In present study, we have documented COVID-19 pneumonia cases with concurrent dengue-like manifestations and dengue serology positivity, i.e., either nonstructural protein (NS1) or immunoglobulin (Ig) M antibody positive, and we have followed these cases for 12 weeks to exactly confirm dengue-COVID overlap.

  Methods Top

Data source

This was a prospective, observational study conducted in Venkatesh Chest Hospital, and Pulmonary Medicine, MIMSR Medical College, Latur, during May 2021 to March 2022, to find out “COVID-dengue overlap” in diagnosed COVID-19 pneumonia cases admitted in critical care unit. Total 600 cases were enrolled in the study after Institutional Review Board (IRB) approval and written informed consent of the patient [Figure 1].
Figure 1: Flow of the study. RT-PCR = Reverse transcriptase-polymerase chain reaction, CRP = C-reactive protein, HRCT = High-resolution computerized tomography

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Inclusion criteria

COVID-19 patients, confirmed with reverse transcriptase-polymerase chain reaction (RT-PCR), above the age of 18 years, hospitalized in the study centers, including those with comorbidities, and irrespective of severity and oxygen saturation were included in the study.

Exclusion criteria

Those not willing to give consent, not able to perform follow-up dengue and COVID-19 antibody titers, and cases who died during hospitalization or before 12 weeks of discharge from hospital and patients <18 years of age were excluded from the study.

Ethical approval

This study is approved by the IRB/Ethics Committee of MIMSR Medical College, Venkatesh Chest Hospital, and Critical Care Center, Latur, India (approval No. VCC/104-2020–2021; approval date: May 31, 2021).

Study design

All study cases were undergone the following assessment before enrolling in study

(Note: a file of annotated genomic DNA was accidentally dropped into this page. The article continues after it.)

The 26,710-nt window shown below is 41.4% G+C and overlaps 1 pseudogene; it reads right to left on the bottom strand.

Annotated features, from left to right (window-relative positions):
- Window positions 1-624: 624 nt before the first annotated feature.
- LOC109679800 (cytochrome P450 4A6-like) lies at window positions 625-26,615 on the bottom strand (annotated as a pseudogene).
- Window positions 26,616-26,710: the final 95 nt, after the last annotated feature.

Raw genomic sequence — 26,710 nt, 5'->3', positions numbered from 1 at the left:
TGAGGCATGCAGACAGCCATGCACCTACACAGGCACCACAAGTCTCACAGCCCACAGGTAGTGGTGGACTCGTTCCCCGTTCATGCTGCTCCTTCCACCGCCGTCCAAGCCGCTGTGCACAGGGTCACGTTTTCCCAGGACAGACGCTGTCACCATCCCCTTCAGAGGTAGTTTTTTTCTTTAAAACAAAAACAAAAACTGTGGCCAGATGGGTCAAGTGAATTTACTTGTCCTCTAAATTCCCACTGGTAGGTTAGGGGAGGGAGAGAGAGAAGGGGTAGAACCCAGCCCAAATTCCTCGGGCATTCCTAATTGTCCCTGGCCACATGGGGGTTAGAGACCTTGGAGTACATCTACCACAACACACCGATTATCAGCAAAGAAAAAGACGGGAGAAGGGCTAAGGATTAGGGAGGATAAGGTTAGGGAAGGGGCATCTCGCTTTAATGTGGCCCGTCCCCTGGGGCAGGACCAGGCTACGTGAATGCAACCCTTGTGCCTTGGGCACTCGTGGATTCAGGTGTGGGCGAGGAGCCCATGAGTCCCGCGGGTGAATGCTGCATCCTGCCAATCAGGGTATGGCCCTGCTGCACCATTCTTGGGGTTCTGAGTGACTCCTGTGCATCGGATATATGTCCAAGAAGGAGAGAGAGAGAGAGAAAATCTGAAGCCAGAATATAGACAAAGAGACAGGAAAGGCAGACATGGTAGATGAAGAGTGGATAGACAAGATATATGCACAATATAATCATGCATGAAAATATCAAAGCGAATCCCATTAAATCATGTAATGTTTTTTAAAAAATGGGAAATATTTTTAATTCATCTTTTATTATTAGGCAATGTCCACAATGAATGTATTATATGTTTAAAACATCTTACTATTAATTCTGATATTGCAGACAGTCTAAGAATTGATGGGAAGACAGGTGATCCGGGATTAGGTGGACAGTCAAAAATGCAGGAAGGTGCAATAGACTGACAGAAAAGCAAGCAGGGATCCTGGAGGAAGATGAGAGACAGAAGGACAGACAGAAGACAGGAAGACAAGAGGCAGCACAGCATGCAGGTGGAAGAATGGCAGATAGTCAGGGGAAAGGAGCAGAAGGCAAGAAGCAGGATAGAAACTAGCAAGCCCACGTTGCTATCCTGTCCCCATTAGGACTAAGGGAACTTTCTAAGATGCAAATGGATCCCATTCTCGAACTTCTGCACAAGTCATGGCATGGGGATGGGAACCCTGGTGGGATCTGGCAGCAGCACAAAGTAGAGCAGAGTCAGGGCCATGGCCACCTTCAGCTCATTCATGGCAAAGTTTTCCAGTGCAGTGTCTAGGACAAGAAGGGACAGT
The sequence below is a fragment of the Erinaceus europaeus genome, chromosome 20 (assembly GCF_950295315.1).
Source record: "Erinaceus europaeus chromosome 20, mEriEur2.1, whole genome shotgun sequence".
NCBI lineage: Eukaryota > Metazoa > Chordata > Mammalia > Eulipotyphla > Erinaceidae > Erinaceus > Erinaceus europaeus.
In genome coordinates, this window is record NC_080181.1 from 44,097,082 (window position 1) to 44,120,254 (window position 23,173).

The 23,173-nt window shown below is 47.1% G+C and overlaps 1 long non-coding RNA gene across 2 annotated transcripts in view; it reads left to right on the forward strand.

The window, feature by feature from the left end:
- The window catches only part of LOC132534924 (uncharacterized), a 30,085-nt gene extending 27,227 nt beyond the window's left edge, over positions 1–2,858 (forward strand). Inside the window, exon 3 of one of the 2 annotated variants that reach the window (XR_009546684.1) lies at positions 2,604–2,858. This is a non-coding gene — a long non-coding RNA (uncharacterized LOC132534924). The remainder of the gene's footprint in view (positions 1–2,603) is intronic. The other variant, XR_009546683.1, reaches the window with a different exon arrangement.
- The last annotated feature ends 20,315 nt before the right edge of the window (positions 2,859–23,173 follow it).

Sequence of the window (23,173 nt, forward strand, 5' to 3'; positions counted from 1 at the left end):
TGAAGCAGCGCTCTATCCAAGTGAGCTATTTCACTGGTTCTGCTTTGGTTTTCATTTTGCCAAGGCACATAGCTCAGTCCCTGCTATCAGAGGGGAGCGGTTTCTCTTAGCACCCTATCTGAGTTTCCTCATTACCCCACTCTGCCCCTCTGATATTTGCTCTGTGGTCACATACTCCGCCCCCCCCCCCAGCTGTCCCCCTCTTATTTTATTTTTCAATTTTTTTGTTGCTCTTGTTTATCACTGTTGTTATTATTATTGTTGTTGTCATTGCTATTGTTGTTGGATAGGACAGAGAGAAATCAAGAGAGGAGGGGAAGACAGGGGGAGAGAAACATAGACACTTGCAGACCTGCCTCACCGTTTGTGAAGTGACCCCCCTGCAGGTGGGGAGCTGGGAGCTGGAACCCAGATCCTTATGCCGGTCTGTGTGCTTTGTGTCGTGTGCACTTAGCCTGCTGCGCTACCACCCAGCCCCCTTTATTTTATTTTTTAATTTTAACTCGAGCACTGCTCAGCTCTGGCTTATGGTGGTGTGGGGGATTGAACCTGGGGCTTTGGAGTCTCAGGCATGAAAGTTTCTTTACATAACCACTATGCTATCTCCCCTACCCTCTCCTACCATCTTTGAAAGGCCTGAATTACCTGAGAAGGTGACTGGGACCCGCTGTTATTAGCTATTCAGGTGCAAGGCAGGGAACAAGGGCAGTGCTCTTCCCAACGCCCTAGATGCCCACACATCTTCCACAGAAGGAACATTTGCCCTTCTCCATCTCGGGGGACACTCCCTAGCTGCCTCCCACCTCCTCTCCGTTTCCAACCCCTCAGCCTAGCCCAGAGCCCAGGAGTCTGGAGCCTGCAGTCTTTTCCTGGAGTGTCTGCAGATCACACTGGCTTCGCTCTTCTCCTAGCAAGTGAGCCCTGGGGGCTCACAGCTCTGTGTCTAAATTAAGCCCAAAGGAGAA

The COVID 19 RT PCR test was performed on nasopharyngeal samples collected with all standard institutional infection control policies. If the first RT-PCR test results were negative and radiological features were clearly documenting pneumonia, then we have repeated RT PCR test on nasopharyngeal samples and finally enrolled all cases with positive COVID 19 RT PCR test. High resolution computerized tomography (HRCT) thorax used to assess the severity of lung involvement as per COVID 19 Reporting and Data System (CO RADS) and categorized as mild, if score 15 or 15–25. Clinical assessment, routine biochemistry, and haematological workup done in all study cases. Laboratory parameters-hemoglobin, renal functions, blood sugar level, liver functions, electrocardiogram. All cases were undergone dengue serology, and cases either dengue NS1 or dengue IgM positive were finally enrolled. Viral inflammatory markers such as CRP, ferritin, lactate dehydrogenase, and interleukin 6 (IL 6) were done in all cases as a protocol. Entry point inflammatory markers were utilized as an assessment tool for the severity of illness with clinical parameters. If inflammatory markers analysis were normal at the entry point, then repeat analysis was done on the day of discharge from the hospital, or done during hospitalization, if the clinical course deteriorates. If inflammatory markers analysis were abnormal at the entry point, we repeated on every 72 h as the follow up to assess severity, progression of illness, and also titer utilized to assess response to medical treatment in cases with Dengue-COVID-19 overlap. Normal and abnormal parameter readings were considered as per pathological laboratory standard. COVID-19 antibody titers and dengue IgM and IgG titers and follow-up HRCT thorax were done at 12 weeks or 3 months of discharge from the hospital [Figure 1].